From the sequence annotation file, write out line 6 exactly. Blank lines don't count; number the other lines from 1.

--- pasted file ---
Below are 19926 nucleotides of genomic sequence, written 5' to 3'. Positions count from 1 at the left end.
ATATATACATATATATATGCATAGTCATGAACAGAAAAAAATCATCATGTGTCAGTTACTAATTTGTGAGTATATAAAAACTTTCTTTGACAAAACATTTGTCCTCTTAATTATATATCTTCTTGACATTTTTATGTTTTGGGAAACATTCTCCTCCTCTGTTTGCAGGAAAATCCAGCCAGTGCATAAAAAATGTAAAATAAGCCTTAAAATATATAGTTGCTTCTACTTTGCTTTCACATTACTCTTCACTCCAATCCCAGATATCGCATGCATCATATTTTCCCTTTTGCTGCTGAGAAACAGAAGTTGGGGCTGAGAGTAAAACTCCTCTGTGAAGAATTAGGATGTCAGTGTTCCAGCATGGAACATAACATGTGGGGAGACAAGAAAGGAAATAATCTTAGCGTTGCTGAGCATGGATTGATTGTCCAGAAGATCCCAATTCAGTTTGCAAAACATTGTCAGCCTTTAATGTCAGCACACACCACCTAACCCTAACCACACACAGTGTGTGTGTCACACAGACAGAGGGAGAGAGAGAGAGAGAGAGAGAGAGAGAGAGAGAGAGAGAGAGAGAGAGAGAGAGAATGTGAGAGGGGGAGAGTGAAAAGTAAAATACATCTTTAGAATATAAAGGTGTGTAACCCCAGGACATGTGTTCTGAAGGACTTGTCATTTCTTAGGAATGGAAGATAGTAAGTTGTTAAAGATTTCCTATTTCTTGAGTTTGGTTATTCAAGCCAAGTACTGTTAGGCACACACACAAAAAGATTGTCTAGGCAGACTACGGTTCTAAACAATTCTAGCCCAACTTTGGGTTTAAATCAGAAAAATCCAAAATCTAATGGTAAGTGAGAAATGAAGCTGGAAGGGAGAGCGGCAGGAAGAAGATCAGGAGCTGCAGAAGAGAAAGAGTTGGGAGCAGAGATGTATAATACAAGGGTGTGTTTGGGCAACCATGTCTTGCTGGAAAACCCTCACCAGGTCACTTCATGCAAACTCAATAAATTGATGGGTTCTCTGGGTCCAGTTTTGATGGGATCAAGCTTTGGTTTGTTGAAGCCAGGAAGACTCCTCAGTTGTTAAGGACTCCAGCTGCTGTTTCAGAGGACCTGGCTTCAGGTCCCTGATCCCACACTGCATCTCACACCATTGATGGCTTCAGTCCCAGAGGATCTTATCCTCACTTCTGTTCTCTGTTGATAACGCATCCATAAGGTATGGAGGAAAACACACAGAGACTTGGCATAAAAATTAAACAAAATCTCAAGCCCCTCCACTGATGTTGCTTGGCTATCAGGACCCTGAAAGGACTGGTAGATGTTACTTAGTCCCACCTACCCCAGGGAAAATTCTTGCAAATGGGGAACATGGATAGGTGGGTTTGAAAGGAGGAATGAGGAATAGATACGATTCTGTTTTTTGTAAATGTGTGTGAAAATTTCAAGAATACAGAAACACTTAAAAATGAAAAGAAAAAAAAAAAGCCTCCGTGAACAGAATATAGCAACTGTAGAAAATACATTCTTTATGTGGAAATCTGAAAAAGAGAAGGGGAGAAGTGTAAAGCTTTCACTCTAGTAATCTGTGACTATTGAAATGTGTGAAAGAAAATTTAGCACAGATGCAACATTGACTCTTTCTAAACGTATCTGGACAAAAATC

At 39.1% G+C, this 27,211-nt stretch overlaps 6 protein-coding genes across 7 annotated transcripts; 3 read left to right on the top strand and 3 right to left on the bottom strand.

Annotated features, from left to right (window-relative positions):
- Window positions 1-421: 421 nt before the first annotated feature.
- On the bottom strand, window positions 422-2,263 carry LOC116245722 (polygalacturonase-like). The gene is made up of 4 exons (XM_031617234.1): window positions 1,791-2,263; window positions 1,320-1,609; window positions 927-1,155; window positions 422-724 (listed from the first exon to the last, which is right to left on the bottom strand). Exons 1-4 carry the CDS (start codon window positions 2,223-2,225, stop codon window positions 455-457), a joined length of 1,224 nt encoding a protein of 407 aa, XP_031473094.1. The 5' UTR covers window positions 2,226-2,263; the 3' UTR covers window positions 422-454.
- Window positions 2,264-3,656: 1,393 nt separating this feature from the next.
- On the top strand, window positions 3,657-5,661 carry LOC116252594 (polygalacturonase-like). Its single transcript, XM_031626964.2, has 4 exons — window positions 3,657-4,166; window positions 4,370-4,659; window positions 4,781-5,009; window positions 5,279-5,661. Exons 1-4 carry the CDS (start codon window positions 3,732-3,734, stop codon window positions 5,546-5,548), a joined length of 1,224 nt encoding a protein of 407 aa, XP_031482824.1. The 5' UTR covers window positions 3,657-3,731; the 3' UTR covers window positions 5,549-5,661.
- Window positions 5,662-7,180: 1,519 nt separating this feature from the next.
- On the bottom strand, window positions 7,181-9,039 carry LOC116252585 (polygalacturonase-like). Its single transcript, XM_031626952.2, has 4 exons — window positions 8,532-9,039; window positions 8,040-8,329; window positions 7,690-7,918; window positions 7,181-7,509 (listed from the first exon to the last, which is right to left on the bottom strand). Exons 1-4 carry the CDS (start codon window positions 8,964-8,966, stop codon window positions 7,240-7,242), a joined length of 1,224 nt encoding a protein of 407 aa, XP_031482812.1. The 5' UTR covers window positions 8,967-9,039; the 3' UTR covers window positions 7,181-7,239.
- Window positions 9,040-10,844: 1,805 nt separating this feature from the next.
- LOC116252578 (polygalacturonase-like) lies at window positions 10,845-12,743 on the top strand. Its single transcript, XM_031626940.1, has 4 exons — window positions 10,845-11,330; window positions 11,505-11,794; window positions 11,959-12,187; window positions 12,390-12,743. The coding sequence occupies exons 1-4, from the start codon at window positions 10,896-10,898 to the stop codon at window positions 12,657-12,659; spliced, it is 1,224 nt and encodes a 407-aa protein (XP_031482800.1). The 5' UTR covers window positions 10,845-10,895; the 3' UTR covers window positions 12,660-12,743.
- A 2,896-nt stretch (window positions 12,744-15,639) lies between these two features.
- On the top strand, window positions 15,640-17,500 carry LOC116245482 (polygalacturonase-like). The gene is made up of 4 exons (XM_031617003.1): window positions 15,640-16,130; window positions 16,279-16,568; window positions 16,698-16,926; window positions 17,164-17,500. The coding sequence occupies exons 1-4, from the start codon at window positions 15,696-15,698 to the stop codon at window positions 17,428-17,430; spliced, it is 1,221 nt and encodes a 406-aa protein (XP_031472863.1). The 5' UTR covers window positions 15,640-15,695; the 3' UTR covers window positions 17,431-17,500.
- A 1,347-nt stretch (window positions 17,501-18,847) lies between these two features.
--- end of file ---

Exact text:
- On the bottom strand, window positions 422-2,263 carry LOC116245722 (polygalacturonase-like). The gene is made up of 4 exons (XM_031617234.1): window positions 1,791-2,263; window positions 1,320-1,609; window positions 927-1,155; window positions 422-724 (listed from the first exon to the last, which is right to left on the bottom strand). Exons 1-4 carry the CDS (start codon window positions 2,223-2,225, stop codon window positions 455-457), a joined length of 1,224 nt encoding a protein of 407 aa, XP_031473094.1. The 5' UTR covers window positions 2,226-2,263; the 3' UTR covers window positions 422-454.